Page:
Till 1973, the lion was the national animal of India. In April 1973, Project Tiger was started to step up tiger conservation efforts and the tiger was declared as the national animal. At that time, the number of tigers in the wild stood at 1,827. There was then a rise in the numbers and in 2002 the number of tigers in the country was estimated to be over 3,500. In 2008, a report by the National Tiger Conservation Authority put the number of tigers to only 1,411 which also cast a doubt over the accuracy of the numbers reported in 2002. However, since then the number of tigers have gone up again and in 2014 the number stood at 2,226 which showed that conservation efforts were paying off.
Keeping a count of tigers in the wild or a tiger census is thus an important aspect of tiger conservation. But how are tigers counted in the wild? Let us look at the most common methods.
Pug mark method: This was invented in 1966 by Indian forester SR Choudhary. Like finger prints, each tiger has a distinct pug mark. By getting an idea of the number of pug marks in an area, the number of tigers can be estimated. So, if there are 20 distinct pug marks, there must be a minimum of 20 tigers in that area. In this method, personnel put Pug Impression Pads (PIPs) in paths tigers are most likely to use. The pug mark method is the simplest and cheapest way to count tigers and often involves a lot of local volunteers. Experts can study pug marks and know the age and sex of the tiger. However, this method is not very accurate as one cannot be sure that all tigers have left their pug marks.
Poop method: In this method, poop samples or droppings of tigers in an area are collected and then DNA sampling helps identify an individual animal and further to count the number of tigers in the area. Earlier DNA sampling was done by collecting blood samples from tigers, but collecting poop samples is easier and non-invasive. However, one cannot be sure if one has collected all the tiger droppings in an area. So this process is repeated at short intervals to arrive at a more accurate number.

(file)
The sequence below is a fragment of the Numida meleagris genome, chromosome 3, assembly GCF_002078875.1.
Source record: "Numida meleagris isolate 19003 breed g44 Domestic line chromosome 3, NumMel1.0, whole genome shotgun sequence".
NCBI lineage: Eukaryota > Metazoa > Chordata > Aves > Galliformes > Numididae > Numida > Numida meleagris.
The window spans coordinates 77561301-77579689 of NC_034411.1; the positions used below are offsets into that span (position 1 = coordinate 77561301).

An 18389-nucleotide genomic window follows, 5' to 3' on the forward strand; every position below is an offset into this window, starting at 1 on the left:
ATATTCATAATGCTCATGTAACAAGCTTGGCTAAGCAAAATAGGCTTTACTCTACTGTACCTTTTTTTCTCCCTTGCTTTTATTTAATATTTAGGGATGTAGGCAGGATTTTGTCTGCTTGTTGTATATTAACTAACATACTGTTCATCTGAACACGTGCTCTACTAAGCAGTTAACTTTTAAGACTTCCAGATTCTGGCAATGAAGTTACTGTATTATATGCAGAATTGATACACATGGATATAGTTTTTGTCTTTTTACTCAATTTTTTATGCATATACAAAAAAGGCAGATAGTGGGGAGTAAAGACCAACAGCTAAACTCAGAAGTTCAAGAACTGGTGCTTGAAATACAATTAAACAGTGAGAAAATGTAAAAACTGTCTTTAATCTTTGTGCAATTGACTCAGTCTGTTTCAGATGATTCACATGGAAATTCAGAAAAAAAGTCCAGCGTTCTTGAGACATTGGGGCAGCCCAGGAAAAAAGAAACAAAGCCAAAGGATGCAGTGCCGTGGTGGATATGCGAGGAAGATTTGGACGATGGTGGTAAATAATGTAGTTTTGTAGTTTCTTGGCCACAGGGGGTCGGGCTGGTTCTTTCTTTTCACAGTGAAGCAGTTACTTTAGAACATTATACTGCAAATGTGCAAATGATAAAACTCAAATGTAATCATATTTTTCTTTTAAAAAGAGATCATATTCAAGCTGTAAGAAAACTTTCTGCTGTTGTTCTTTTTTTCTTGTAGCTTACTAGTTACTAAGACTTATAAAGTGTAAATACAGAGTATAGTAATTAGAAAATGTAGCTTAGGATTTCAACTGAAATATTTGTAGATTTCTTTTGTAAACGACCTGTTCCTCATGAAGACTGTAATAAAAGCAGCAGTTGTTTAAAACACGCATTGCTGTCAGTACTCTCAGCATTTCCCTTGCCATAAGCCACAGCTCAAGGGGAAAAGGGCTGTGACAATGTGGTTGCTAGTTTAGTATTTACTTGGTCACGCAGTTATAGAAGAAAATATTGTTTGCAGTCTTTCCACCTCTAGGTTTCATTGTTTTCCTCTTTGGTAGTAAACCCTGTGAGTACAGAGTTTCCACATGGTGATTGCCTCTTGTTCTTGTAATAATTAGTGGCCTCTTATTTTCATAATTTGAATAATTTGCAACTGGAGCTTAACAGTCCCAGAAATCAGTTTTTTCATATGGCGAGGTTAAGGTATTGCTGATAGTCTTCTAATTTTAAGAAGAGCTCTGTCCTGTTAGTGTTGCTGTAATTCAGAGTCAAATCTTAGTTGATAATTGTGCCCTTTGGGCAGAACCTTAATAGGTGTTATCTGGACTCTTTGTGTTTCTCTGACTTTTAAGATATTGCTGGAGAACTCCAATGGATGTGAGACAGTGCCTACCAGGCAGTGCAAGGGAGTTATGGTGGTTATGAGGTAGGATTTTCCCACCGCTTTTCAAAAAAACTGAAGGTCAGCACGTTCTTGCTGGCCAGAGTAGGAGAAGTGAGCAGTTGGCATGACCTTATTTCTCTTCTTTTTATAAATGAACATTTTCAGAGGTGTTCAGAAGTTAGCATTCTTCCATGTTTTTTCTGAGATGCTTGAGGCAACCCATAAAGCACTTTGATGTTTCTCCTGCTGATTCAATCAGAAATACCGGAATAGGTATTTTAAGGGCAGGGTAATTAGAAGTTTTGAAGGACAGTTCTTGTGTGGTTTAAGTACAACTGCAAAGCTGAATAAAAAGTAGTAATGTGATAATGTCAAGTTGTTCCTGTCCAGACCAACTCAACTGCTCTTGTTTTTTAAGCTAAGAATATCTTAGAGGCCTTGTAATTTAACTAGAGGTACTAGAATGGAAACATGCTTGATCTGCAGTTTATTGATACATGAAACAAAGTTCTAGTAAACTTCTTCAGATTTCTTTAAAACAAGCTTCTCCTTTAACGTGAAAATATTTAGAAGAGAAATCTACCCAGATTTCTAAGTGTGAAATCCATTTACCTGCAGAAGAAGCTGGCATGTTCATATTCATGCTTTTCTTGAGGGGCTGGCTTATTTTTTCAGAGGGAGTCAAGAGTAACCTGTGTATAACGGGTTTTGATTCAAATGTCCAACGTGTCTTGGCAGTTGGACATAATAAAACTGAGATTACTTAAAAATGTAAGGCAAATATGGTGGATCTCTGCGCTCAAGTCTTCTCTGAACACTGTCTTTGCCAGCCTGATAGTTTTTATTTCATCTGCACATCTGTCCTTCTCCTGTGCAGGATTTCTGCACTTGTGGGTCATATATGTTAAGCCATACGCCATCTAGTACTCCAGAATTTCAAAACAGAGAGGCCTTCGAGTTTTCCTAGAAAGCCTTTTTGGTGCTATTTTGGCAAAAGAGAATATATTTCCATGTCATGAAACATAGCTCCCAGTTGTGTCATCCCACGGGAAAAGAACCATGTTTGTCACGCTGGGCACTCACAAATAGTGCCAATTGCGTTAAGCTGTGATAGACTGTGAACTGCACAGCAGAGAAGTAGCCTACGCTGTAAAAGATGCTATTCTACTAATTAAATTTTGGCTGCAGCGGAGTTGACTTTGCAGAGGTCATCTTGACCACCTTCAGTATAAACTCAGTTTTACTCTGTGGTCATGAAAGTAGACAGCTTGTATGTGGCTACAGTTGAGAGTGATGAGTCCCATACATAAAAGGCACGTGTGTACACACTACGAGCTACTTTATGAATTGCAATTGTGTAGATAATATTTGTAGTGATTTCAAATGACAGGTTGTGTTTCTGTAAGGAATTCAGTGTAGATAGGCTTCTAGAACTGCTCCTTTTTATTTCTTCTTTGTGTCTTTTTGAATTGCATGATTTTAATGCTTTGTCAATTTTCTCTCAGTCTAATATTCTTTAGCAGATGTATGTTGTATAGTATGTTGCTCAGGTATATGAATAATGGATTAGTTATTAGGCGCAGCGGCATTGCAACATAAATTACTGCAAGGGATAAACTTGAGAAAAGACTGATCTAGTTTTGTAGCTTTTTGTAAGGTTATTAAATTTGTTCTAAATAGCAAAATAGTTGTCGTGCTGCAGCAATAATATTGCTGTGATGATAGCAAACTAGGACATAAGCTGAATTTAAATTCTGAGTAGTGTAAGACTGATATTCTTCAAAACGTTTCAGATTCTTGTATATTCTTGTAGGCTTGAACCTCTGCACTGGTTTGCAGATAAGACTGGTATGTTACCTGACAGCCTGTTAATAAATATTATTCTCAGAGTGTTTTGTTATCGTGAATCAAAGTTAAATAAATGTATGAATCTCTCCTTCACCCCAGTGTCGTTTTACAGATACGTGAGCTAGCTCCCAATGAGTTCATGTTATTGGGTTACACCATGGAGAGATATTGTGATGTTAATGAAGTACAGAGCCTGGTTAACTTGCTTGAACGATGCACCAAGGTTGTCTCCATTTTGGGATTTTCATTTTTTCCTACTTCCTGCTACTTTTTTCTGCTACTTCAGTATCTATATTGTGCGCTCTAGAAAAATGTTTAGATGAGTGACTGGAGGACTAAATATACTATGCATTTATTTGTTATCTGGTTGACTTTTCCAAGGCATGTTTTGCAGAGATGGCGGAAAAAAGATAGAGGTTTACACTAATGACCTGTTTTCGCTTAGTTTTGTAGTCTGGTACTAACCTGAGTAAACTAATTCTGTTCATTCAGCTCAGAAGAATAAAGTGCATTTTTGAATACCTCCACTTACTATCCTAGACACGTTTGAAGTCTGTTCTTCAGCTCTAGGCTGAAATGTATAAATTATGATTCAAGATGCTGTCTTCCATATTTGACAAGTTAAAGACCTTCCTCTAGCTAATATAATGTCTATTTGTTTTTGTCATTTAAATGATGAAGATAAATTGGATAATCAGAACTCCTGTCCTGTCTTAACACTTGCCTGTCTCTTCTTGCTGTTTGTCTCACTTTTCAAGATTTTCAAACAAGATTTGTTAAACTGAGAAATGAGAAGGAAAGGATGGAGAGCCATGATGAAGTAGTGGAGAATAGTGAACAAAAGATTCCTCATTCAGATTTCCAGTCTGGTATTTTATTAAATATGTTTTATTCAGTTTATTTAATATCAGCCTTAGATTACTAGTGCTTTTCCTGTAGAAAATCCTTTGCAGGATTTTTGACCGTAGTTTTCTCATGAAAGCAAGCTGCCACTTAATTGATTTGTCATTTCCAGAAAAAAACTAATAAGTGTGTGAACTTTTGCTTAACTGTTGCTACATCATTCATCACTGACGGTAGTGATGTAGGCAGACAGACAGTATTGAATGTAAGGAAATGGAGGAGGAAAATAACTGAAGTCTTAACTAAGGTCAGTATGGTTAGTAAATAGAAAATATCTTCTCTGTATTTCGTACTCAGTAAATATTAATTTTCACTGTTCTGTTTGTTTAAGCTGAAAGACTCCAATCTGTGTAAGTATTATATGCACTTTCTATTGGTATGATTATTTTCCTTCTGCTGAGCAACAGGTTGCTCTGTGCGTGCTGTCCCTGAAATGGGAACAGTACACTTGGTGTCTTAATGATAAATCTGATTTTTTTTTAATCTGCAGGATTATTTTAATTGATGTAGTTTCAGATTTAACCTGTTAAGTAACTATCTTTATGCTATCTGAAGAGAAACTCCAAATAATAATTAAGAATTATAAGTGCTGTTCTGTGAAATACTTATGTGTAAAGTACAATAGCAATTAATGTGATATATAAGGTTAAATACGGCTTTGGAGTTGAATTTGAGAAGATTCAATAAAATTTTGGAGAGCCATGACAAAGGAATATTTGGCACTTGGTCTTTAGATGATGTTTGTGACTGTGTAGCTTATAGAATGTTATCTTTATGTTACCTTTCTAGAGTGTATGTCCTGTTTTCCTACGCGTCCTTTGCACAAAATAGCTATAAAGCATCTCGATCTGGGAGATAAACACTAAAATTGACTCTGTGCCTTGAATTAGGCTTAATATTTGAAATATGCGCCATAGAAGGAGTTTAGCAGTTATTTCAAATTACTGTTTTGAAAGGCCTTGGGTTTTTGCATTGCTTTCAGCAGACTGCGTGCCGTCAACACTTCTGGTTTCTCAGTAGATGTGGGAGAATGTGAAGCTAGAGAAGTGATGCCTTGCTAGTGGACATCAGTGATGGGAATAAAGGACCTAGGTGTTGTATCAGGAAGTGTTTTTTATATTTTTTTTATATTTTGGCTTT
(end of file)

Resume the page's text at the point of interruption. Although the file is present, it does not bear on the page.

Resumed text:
Radio collar method: Here a tiger is captured, fitted with a radio collar or a transmitter and released back into the wild. This collar releases radio signals which are picked up by receiving device, which can either be a handheld device or a computer. This way one can keep track of the tiger movements and whereabouts and keep a count. This method involves tranquilising and capturing the animal, which can be harmful to the animal in some cases. Also, sometimes radio collars get detached from tigers. Further in areas like Sunderbans, this is not a feasible idea as these devices do not function when exposed to salt water.
Camera trapping method: This method uses infra-red cameras or cameras that can record even at night to record images of tigers. These cameras are placed strategically in areas where tigers are present and are triggered either by motion or by heat of the animal. The recorded images from all the cameras are analysed properly, because sometimes the same tiger may have been filmed twice and researchers arrive at a count. However, like the pug mark method, this is not accurate as all the tigers in a certain area might not have been filmed. Further this method is difficult to apply in salt water areas as that damages the cameras.
Tiger counting is done involving one or more of the above methods. Since tigers reside and hunt in a certain area, such estimates are cross checked by the number of preys hunted by tigers in that area. Also most of these tests are conducted in summer as tigers are more likely to come to waterholes to drink water at that time, thus making it easier to implement these methods.
Accurate counting of tigers is essential to figure out the effectiveness of tiger conservation programs and step up future conservation efforts based on the learning.